After Paris, calm decisions needed
The Paris massacre and related events last week have not only opened the eyes of the public to the threat from Islamic fundamentalists Isil but have forced the governments in Europe to act to protect the safety and welfare of all citizens. In Brussels last Friday, EU interior and justice ministers pledged solidarity with France in the wake of the attacks and agreed a series of new measures on surveillance, border checks and gun control. These measures include fast-tracked new legislation to share air passengers' data, curbs on firearms trafficking and closer checks on EU citizens crossing Europe's external borders.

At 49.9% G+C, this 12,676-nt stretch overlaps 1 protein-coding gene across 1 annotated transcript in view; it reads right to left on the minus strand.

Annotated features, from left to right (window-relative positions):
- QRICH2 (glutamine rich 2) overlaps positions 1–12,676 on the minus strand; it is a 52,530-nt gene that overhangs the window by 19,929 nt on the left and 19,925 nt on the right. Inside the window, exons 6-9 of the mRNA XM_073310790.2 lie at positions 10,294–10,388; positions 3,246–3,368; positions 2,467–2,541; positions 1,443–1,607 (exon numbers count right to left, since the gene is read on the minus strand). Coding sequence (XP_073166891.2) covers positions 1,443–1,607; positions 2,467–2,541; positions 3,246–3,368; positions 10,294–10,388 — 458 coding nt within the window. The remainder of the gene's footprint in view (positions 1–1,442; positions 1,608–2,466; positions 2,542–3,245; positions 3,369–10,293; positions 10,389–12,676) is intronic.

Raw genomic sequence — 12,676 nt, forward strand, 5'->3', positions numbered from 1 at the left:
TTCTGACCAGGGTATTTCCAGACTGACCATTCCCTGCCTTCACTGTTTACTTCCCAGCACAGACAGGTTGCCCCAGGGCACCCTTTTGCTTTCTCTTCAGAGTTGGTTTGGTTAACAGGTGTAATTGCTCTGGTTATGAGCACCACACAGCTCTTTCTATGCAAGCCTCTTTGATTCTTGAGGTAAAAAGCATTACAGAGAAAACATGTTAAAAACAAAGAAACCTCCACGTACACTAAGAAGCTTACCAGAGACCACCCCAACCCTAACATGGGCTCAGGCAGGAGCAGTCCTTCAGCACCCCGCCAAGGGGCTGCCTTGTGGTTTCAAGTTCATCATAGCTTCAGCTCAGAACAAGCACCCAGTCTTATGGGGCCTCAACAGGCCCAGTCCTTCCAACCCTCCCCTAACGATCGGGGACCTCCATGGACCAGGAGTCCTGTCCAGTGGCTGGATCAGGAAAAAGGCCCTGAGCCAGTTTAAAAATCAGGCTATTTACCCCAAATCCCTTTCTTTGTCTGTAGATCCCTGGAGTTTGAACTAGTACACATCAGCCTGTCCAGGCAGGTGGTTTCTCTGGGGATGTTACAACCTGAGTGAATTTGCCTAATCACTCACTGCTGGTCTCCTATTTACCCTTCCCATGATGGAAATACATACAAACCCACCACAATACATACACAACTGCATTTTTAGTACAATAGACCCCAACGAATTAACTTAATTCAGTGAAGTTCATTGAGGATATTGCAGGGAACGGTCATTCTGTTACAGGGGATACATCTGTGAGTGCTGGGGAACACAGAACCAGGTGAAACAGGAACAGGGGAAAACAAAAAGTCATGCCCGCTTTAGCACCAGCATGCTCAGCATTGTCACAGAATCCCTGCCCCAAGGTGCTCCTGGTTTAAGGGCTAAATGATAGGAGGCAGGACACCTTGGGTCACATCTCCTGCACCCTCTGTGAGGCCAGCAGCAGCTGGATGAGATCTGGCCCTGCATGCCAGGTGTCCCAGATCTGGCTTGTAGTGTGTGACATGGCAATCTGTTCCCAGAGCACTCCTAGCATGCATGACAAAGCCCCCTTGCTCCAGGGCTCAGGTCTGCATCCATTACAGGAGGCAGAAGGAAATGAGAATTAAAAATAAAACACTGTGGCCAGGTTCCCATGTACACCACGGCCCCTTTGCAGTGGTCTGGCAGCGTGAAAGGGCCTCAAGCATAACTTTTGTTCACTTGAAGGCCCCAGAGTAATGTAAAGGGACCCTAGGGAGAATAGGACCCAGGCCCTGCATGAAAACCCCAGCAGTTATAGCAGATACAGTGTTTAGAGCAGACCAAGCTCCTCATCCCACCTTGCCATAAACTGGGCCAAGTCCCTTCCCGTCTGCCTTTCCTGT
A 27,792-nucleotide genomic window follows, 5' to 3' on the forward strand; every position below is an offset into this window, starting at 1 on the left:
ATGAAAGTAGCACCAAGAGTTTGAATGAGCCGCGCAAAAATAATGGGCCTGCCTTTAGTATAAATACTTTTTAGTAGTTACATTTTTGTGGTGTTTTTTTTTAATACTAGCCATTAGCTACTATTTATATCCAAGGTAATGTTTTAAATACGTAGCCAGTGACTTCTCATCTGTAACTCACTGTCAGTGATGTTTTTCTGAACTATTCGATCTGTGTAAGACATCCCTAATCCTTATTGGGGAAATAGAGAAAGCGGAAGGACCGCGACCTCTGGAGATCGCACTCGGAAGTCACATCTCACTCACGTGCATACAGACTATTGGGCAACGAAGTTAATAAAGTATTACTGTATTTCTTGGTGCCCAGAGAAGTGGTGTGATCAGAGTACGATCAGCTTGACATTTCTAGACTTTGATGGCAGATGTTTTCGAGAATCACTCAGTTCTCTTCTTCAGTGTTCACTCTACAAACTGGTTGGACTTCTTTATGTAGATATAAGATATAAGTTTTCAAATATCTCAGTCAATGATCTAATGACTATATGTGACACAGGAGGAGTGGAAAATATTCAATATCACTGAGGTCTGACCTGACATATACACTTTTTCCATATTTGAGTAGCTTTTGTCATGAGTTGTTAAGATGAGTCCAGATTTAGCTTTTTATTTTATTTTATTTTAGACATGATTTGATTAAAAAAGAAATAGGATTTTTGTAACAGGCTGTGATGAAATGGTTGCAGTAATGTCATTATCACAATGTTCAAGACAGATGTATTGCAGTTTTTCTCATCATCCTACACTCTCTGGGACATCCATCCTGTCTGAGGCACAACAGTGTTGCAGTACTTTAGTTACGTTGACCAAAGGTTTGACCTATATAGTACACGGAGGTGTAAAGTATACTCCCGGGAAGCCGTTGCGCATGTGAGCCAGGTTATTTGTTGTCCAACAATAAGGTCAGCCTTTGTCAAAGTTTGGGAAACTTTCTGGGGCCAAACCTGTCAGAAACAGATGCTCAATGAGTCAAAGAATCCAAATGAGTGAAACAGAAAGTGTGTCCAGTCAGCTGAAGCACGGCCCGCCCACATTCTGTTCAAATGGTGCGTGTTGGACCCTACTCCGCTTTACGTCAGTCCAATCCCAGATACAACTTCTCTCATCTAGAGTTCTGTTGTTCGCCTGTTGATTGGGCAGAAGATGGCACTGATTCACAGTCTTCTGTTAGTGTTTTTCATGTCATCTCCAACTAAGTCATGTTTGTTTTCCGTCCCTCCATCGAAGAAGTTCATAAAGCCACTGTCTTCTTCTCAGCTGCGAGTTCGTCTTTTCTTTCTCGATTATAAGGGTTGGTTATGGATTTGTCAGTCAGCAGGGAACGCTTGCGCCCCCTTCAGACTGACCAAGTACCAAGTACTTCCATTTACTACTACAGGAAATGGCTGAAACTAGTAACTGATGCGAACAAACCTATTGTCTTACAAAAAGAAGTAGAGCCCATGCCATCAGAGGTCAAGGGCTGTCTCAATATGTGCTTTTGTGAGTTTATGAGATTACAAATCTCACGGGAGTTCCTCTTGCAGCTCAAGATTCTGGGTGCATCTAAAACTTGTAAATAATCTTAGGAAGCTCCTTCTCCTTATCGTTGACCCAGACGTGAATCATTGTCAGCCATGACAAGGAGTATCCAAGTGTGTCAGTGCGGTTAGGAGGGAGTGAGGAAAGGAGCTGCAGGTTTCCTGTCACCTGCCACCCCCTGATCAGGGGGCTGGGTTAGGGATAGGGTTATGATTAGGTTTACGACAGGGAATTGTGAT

At a minimum, these measures must be welcomed, but if more needs to be done then that should be done without hesitation. French Interior Minister Bernard Cazeneuve, who asked for the crisis meeting, said: "We must be implacable in our determination, we must speed up our action, otherwise Europe will lose its way."
There are those who argue that Europe had already lost its way on the issue of security, although for every atrocity committed, the security services have prevented many others. That said, it is clear that more needs to be done. The commissioner for internal affairs and migration had said the EU executive would propose a common "European intelligence agency" but, questioned later, Dimitris Avramopoulos made clear that was a distant prospect.